Mattie Miracle 10th Anniversary Walk was an $119,000 success!

Mattie Miracle Cancer Foundation Promotional Video

Thank you for keeping Mattie's memory alive!

Dear Mattie Blog Readers,

It means a great deal to us that you take the time to write to us and to share your thoughts, feelings, and reflections on Mattie's battle and death. Your messages are very meaningful to us and help support us through very challenging times. To you we are forever grateful. As my readers know, I promised to write the blog for a year after Mattie's death, which would mean that I could technically stop writing on September 9, 2010. However, at the moment, I feel like our journey with grief still needs to be processed and fortunately I have a willing support network still committed to reading. Therefore, the blog continues on. If I should find the need to stop writing, I assure you I will give you advanced notice. In the mean time, thank you for reading, thank you for having the courage to share this journey with us, and most importantly thank you for keeping Mattie's memory alive.


As Mattie would say, Ooga Booga (meaning, I LOVE YOU)! Vicki and Peter



The Mattie Miracle Cancer Foundation celebrates its 7th anniversary!

The Mattie Miracle Cancer Foundation was created in the honor of Mattie.

We are a 501(c)(3) Public Charity. We are dedicated to increasing childhood cancer awareness, education, advocacy, research and psychosocial support services to children, their families and medical personnel. Children and their families will be supported throughout the cancer treatment journey, to ensure access to quality psychosocial and mental health care, and to enable children to cope with cancer so they can lead happy and productive lives. Please visit the website at: www.mattiemiracle.com and take some time to explore the site.

We have only gotten this far because of people like yourself, who have supported us through thick and thin. So thank you for your continued support and caring, and remember:

.... Let's Make the Miracle Happen and Stomp Out Childhood Cancer!

A Remembrance Video of Mattie

December 28, 2019

Saturday, December 28, 2019


Saturday, December 28, 2019

Tonight's picture was taken on December 24, 2008. Our friend's cousin dressed up as Santa and gave Mattie a surprise visit. Including gifts of course. In addition, Mattie's surgeon came over to remove the cast on his left arm. All of this should have provided joy and happiness to Mattie. It did in the moment, but these happy moments were unfortunately fleeting for Mattie and therefore of us. Which is how we learned first hand that childhood cancer is also a psychosocial disease.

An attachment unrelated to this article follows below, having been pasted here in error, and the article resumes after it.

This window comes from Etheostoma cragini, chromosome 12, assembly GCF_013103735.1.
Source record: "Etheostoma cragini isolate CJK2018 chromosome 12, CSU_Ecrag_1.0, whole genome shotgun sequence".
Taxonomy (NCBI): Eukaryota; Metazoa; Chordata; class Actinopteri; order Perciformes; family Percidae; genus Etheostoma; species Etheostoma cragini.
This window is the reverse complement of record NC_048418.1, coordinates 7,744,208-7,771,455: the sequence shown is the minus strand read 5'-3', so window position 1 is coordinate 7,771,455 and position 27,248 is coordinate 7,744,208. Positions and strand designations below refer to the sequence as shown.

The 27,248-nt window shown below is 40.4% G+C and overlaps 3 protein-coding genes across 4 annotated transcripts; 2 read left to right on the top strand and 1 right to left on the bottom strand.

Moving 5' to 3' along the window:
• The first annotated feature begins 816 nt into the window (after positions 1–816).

Quote of the day: Oh, it was easy to see why people had whirlwind shipboard romances, for it was a temporary journey into fantasy, where dreams could come true if only for the duration of the cruise.Patricia Hagan



We arrived in Trinidad this morning. As we were coming into the Port of Spain (the capital of the island), we passed many oil rigs. Trinidad produces over 100,000 barrels of oil per day, which is a significant part of the island's industry. 

The island is 7 miles off the coast of Venezuela and is the southernmost island in the Caribbean. 
The island was once under Spanish rule. Then in 1797, the British took over. There are 1.2 million people on Trinidad, which makes it the largest populated island in the Caribbean we have visited. 

Do you see the big silver complex? You can't miss it from the harbor. It is huge. The Port of Spain Performing Arts Center is one of those iconic buildings you can't forget. Some people think it looks like the Sydney Opera House. While the Sydney Opera House was designed to resemble a ship’s sails, the Port of Spain Performing Arts Center was designed to resemble Trinidad and Tobago’s national flower, the Chaconia (a wild forest flower also known as a ”Wild Poinsettia” and the Pride of Trinidad and Tobago).
When we got off the ship, we were greeted by men walking on stilts, and women dressed in local costumes. 
Our tour guide's name was Judy and our bus driver with Keith. It was a very hot day today and the tour was about five hours long, in a bus with little to no air conditioning. 

The first stop on the tour was to the Royal Botanical Gardens. The Gardens, which were established in 1818. This is one of the oldest Botanic Gardens in the world. The landscaped site occupies 61.8 acres and contains some 700 trees, of which some 13% are indigenous to Trinidad and Tobago, while others are collected from every continent of the world.